Hong Kong declares wild boars fair game after animal attacks
HONG KONG (AP) — Hong Kong authorities have had enough of wild boars.
An increasing number of attacks by the animals, including one that bit a police officer last week, triggered an operation Wednesday night in a district less than half an hour’s drive from Hong Kong’s financial center. Experts used dart guns to capture seven wild boars, which were later put down via medicine injections, the Agriculture, Fisheries and Conservation Department said in a statement.
Wild boars are a common sight in Hong Kong along hiking trails. They are often fed by people despite appeals by authorities not to do so as they could transmit diseases and may gather in large numbers. Previous attempts to relocate and sterilize the boars “could not effectively control the wild pig nuisance,” the department said.
“A large group of wild pigs continued to wander and gather at the site, posing threats to members of the public and road users,” the statement read.
Last week, a wild boar knocked down an auxiliary police officer and bit his leg before plunging to its death from a residential car park. Hong Kong leader Carrie Lam has since warned of stiffer penalties for those caught feeding the boars.
“I understand that a lot of Hong Kong people love the wetlands and nature. However, we also need to protect public safety,” Lam said earlier this week at a regular news conference.
“There were about 30 cases of wild boars attacking humans, we can’t simply sit on our hands while things deteriorate,” she said.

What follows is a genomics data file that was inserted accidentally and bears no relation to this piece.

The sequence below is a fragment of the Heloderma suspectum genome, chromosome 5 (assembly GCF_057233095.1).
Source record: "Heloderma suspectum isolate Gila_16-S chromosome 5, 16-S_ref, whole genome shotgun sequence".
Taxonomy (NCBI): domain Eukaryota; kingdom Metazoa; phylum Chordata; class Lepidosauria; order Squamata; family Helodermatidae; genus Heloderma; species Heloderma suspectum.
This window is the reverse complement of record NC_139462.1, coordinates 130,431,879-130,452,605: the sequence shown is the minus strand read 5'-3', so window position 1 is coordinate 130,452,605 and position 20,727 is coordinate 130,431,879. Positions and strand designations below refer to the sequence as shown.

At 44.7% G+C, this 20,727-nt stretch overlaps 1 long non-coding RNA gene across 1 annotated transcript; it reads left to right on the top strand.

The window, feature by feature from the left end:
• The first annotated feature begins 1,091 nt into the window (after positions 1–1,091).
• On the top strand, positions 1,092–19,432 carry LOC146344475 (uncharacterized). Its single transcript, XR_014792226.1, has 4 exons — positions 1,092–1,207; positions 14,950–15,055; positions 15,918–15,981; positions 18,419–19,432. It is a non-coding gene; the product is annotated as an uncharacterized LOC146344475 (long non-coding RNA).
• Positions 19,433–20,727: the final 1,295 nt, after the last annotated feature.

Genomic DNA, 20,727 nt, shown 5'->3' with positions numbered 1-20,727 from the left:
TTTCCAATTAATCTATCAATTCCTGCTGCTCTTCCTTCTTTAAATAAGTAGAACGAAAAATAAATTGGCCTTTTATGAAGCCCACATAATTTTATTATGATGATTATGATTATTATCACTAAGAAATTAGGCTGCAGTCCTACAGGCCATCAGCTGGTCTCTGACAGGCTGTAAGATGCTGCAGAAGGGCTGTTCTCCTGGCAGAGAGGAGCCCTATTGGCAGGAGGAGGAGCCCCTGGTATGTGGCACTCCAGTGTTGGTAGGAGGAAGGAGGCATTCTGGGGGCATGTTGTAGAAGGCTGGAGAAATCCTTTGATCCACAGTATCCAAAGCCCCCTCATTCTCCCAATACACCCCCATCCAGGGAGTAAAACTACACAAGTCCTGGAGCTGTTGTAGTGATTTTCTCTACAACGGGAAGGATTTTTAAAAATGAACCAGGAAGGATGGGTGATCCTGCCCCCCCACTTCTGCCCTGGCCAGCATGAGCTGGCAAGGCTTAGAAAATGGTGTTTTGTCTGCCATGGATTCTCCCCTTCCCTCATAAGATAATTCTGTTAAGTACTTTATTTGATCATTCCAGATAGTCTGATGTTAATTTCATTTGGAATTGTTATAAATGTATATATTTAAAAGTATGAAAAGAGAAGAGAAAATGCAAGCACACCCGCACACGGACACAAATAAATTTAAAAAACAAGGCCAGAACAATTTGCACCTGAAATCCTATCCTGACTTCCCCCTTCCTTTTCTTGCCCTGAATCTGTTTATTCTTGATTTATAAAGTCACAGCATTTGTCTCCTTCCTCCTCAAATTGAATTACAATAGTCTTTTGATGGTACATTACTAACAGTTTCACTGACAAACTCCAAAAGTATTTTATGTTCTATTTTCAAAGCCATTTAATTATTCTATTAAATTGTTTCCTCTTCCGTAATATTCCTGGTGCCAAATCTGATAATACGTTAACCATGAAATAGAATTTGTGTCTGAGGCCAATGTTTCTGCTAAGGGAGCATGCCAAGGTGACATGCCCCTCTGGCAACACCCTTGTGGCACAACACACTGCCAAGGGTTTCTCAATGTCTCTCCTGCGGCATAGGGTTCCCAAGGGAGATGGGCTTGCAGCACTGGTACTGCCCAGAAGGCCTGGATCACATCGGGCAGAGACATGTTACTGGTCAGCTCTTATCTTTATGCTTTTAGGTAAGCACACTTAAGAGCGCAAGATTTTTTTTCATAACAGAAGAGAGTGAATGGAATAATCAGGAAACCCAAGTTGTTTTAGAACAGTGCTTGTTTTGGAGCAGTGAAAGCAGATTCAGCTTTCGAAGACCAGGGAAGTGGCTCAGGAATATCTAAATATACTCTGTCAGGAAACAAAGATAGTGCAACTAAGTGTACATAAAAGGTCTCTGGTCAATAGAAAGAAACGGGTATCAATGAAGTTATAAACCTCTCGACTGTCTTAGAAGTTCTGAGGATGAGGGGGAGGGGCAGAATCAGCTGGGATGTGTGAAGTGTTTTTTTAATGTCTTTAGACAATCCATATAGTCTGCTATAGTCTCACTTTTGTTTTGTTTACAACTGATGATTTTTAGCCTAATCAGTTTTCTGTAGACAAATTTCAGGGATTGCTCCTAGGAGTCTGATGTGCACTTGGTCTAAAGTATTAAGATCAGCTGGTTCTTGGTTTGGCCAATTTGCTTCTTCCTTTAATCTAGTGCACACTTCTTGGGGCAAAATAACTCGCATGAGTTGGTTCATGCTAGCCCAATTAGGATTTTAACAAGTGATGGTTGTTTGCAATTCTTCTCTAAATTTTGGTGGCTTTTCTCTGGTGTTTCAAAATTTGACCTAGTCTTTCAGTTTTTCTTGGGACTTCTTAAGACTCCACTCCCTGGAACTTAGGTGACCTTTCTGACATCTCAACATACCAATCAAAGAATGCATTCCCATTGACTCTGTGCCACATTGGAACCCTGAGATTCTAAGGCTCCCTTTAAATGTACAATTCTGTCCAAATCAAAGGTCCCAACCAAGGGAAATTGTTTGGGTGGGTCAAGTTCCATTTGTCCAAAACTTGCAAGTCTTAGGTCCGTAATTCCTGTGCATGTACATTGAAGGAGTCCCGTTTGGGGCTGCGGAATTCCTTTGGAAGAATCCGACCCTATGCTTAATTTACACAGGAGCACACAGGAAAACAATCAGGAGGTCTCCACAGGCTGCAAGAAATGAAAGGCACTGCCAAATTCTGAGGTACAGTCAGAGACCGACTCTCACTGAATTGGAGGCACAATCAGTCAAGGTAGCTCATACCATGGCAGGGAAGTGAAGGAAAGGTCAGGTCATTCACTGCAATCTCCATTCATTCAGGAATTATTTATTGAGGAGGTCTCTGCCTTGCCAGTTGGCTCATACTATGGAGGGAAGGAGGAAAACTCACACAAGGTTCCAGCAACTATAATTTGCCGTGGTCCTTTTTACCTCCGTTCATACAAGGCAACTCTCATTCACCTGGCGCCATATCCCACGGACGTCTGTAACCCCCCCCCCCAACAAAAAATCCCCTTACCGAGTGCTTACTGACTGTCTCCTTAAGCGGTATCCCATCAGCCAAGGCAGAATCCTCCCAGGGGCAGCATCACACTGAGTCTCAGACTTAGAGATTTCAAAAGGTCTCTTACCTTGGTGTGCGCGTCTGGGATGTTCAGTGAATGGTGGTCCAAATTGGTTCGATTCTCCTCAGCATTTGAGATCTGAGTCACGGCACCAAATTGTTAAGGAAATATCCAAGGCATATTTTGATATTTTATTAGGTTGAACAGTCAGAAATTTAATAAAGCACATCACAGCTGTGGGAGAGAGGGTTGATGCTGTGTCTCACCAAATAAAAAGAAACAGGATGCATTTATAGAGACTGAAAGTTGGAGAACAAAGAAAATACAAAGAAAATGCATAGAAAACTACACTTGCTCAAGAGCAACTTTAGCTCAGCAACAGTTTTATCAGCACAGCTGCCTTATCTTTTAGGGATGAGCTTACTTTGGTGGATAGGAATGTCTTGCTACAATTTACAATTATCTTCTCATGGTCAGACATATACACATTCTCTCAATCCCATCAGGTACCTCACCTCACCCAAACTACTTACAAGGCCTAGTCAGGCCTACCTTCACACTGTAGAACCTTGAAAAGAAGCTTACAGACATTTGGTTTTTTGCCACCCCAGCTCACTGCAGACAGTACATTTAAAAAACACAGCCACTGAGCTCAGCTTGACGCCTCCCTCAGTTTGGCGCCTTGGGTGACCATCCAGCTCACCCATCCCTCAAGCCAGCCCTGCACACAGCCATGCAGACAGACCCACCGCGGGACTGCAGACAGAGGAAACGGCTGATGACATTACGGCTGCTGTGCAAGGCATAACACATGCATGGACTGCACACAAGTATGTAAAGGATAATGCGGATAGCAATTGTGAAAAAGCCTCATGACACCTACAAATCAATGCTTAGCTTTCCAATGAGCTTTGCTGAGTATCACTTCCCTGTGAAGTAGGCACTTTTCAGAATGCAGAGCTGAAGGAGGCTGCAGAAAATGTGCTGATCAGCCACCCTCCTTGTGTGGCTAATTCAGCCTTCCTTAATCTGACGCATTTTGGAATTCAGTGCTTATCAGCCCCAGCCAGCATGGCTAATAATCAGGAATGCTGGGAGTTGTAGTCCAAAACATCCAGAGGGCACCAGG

Philanthropic group ADM Capital Foundation, the Hong Kong Veterinary Association and other animal rights organizations have since sent an open letter to the government criticizing its shift in policy to kill the boars.
“Our concern is that the current culling activity appears to be reactive and the deployment of alternative, humane and sustainable options have not been fully exhausted or satisfactorily addressed,” said Christie Wong, a court monitor for ADM Capital Foundation and former veterinary nurse.
“Hong Kong needs legislative reform to tackle the current gaps in existing laws, so that wildlife feeding is an illegal activity without ambiguity, penalties are severe and can be enforced effectively,” she said.
A petition by groups including Hong Kong Animal Post and Hong Kong Wild Boar Concern Group said that the measures announced by the agriculture department to regularly capture and put down wild boars “ignores their right to live and considers their existence in urban areas as a capital offense. This approach is extremely unreasonable and contradicts previous animal management policy principles.”